Plainly stated, nostalgia for Pokémon Cards is a primary factor for driving prices upwards in the trading card collecting marketplace. Even more common graded Pokémon Cards fetch hundreds—sometimes thousands—of dollars, and the buyers are generally Pokémon obsessed hobbyists in the game card collecting arena.
The most valuable graded Pokémon cards rarely appear at any trading card collecting auction. When these Pokémon cards do make an appearance, they get snapped up by a select few trading card collecting enthusiasts because these rare, graded Pokémon cards are worth over $1 million.
Why are these rare, graded Pokémon cards so expensive? The answer is, most of these are ultra-limited trophy Pokémon cards won by Pokémon tournament winners at the beginning of the 21st century.
What Sparked the New Growth in Pokémon?
Experts in the trading card collecting marketplace confirm that Pokémon cards’ sales shot up in 2016. Pokémon Go was released that year to overwhelming success, resulting in an uptick in Pokémon card sales in larger quantities.
Nostalgia is one driving factor, but celebrities and publicity also influence the game card collecting marketplace. Everyone from YouTube influencers to rap stars to big-ticket financiers jumped on the buying frenzy bandwagon for Pokémon cards, driving up the value significantly for regular trading card collecting hobbyists.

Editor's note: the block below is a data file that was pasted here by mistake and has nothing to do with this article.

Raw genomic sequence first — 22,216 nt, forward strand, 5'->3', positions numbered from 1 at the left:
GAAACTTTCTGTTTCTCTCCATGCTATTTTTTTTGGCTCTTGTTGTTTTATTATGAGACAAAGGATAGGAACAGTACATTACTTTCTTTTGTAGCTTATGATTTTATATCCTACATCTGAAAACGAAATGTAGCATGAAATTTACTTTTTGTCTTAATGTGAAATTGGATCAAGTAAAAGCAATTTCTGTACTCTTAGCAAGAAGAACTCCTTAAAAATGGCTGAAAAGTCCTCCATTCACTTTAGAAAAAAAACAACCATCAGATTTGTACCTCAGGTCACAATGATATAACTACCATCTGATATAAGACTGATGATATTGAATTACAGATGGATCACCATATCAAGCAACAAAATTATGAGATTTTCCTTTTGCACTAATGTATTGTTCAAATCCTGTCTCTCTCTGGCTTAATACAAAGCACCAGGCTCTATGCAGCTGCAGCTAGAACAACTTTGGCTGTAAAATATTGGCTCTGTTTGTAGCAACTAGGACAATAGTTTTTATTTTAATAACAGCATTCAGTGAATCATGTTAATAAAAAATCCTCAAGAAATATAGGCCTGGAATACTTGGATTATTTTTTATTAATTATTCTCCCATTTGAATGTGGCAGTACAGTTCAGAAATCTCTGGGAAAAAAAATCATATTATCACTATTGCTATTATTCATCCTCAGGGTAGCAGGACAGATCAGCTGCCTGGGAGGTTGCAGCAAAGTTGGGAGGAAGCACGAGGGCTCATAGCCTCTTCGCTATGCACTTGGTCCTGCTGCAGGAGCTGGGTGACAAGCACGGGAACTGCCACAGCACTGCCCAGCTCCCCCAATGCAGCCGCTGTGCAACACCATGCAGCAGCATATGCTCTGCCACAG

Why Is Pokémon Unboxing and Pack Opening So Popular?
February 27, 2021, marked the 25th birthday of Pokémon, and the franchise as a whole has been globally popular
from day one with an estimated value of approximately $90 billion. While interest in Pokémon cartoons, video games, graded Pokémon cards, and game card collecting never went out of style, the unboxing of trading cards via live stream became an enormous hit in 2020.
During the global pandemic, the streaming success of Pokémon unboxing events proved to be huge. Metrics show that Pokémon unboxing and pack opening streams grew 3,000%+ per month from March 2020 to January 2021, with “stuck-at-home viewers” seeking exciting new streaming content, including unboxing and pack opening of Pokémon cards.